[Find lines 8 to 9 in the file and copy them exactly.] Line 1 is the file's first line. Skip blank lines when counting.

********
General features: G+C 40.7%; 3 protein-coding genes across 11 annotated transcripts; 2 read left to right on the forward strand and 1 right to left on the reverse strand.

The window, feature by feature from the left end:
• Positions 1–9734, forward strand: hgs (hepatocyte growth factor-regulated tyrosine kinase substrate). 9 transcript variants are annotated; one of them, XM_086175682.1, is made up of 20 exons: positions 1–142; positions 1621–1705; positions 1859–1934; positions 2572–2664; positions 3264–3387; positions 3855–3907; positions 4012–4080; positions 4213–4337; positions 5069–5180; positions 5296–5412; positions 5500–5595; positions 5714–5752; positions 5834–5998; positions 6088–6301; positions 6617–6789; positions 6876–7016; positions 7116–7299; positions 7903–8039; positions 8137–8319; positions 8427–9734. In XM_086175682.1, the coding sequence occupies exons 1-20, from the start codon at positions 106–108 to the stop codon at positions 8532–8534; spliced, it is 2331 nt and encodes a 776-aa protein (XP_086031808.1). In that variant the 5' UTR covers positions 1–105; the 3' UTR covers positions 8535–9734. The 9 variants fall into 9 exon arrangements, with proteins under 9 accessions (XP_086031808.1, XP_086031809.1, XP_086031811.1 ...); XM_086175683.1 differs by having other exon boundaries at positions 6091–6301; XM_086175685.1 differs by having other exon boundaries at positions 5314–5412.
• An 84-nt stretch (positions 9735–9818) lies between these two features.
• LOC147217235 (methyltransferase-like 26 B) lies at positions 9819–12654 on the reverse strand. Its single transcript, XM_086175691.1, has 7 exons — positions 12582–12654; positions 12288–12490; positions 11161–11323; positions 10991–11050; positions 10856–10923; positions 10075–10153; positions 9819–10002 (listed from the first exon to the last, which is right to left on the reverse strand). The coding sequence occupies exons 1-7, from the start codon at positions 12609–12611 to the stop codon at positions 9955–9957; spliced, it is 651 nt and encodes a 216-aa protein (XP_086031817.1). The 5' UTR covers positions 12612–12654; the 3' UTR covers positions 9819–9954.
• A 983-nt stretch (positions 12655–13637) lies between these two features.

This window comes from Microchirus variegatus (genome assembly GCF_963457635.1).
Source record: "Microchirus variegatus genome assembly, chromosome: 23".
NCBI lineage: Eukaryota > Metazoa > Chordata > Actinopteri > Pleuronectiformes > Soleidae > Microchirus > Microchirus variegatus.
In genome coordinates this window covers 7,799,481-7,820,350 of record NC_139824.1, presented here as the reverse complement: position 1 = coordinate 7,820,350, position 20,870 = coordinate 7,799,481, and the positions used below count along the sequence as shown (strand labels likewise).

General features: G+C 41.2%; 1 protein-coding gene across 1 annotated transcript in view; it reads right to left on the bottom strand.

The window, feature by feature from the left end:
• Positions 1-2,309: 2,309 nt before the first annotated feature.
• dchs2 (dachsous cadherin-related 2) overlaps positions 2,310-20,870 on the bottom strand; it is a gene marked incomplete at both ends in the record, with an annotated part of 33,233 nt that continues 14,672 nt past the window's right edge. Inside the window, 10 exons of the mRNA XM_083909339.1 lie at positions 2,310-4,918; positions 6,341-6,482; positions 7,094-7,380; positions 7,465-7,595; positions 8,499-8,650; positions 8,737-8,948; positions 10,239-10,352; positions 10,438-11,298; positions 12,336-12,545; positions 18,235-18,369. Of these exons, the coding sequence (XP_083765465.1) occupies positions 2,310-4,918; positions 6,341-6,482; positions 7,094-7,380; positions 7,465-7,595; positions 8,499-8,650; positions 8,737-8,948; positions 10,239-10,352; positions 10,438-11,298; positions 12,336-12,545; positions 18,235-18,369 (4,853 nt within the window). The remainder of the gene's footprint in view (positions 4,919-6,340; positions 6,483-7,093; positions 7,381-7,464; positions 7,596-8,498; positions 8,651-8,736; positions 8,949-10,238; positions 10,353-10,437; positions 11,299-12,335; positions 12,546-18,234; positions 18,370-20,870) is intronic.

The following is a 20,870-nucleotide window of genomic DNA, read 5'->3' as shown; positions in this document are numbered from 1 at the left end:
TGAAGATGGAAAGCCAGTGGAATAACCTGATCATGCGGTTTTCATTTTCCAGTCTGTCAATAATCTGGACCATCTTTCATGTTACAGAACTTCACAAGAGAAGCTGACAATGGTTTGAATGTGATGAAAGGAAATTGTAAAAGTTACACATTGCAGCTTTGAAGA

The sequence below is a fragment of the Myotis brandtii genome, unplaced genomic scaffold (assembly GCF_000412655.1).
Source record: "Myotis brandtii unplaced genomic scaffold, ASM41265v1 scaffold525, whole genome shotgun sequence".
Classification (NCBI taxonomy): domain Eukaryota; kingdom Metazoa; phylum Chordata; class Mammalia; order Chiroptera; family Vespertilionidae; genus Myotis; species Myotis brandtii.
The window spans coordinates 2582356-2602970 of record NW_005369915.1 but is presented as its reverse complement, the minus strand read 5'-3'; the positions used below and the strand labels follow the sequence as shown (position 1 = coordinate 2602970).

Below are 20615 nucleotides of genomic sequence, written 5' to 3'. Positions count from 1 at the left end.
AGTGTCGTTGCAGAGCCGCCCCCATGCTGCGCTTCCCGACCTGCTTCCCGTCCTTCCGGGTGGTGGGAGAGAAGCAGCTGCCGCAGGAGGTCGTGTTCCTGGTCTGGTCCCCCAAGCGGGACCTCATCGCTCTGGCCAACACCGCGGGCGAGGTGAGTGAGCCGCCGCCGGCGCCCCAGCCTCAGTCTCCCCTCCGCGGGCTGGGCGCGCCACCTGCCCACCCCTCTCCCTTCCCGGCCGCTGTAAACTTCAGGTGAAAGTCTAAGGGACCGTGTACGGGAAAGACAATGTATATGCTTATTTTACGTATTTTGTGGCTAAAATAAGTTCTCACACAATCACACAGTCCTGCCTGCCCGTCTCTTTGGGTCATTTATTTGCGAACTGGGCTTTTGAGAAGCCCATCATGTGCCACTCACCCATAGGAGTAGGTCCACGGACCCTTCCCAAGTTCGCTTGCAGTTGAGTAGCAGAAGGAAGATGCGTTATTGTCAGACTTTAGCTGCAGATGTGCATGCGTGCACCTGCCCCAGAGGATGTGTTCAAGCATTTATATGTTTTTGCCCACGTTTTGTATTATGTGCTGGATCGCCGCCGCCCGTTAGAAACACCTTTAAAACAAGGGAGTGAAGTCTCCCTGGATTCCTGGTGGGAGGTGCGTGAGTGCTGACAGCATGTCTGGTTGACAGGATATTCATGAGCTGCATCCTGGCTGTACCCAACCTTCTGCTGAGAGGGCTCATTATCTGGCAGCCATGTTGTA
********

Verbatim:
Source record: "Microchirus variegatus genome assembly, chromosome: 23".
NCBI lineage: Eukaryota > Metazoa > Chordata > Actinopteri > Pleuronectiformes > Soleidae > Microchirus > Microchirus variegatus.